Movie tax cuts help struggling California economy: governor
A year-old program granting movie studios tax breaks for filming in California has saved jobs and should yield two billion dollars in direct spending, Governor Arnold Schwarzenegger said.
In a statement released Friday, the governor said the program was “creating and retaining tens of thousands of jobs and generating spending in California.”
“This is exactly why I fought so hard for tax credits in last year’s budget,” Schwarzenegger said. “Just the first two years of this incentive will generate two billion dollars in direct spending, with even more to come.”
The program, passed last year, allows the state to give up to 200 million dollars in tax breaks to production companies in its first year, and up to 100 million a year thereafter through the 2013-2014 fiscal year.
It was intended to help the state battle its ballooning deficit and keep jobs and money from the massive movie industry in California.
In its first year, Schwarzenegger said, 77 projects benefited from tax breaks, including 51 feature films, seven television series and 14 made-for-television movies.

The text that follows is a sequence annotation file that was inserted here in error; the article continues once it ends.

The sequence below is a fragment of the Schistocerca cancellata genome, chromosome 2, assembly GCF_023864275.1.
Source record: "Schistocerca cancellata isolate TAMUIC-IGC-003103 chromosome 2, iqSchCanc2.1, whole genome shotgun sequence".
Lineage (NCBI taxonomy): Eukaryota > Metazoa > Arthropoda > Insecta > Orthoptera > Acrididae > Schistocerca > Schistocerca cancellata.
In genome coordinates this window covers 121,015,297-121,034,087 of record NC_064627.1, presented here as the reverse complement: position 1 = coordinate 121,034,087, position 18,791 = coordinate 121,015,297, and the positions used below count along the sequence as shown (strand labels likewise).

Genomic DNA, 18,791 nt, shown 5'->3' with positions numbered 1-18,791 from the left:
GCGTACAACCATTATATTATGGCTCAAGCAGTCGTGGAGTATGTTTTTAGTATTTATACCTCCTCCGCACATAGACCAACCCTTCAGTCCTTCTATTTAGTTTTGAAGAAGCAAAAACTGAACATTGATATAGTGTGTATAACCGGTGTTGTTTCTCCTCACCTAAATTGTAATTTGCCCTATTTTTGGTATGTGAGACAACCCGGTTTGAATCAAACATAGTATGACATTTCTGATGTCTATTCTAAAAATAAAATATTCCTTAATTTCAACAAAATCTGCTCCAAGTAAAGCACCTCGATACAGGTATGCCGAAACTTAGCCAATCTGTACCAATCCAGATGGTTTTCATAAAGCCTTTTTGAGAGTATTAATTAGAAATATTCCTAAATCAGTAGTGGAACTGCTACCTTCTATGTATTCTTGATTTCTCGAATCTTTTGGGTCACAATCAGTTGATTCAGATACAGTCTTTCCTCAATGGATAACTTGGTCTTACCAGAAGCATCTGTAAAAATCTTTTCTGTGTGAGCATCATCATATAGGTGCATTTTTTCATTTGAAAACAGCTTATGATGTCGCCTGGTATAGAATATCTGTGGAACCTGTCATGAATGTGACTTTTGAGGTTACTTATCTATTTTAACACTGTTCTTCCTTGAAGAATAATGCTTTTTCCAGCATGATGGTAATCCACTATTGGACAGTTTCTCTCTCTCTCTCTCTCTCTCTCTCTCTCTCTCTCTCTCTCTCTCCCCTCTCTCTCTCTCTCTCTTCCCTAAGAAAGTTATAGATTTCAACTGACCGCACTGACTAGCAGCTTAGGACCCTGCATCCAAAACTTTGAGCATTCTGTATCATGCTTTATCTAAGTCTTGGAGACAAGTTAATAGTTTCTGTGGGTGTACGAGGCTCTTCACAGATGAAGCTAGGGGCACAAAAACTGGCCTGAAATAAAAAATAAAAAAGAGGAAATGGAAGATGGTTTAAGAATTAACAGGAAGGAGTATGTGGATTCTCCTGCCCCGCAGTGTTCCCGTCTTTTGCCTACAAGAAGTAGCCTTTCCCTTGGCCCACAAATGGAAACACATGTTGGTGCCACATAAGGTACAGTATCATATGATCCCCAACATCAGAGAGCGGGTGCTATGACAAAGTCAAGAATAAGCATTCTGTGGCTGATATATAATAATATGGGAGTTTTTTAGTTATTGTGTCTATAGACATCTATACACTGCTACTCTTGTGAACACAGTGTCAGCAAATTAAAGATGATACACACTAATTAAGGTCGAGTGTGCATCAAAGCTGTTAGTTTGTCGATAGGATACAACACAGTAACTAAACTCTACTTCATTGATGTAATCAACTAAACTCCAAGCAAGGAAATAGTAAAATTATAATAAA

He said the program had generated over 730 million dollars in wages paid in-state and that beneficiary projects had hired 18,200 crew members, 4,000 cast members, and over 100,000 extras for movies and television series.
In recent years, production companies have flocked away from California and US entertainment industry capital Los Angeles, taking advantage of tax breaks offered by other states, including Georgia, Louisiana and New Mexico.
The Milken Institute estimated in a recent report that the state has since 1997 lost 10,600 jobs in the entertainment industry and another 25,000 jobs indirectly related to the industry, a total loss for the state of around 4.2 billion dollars.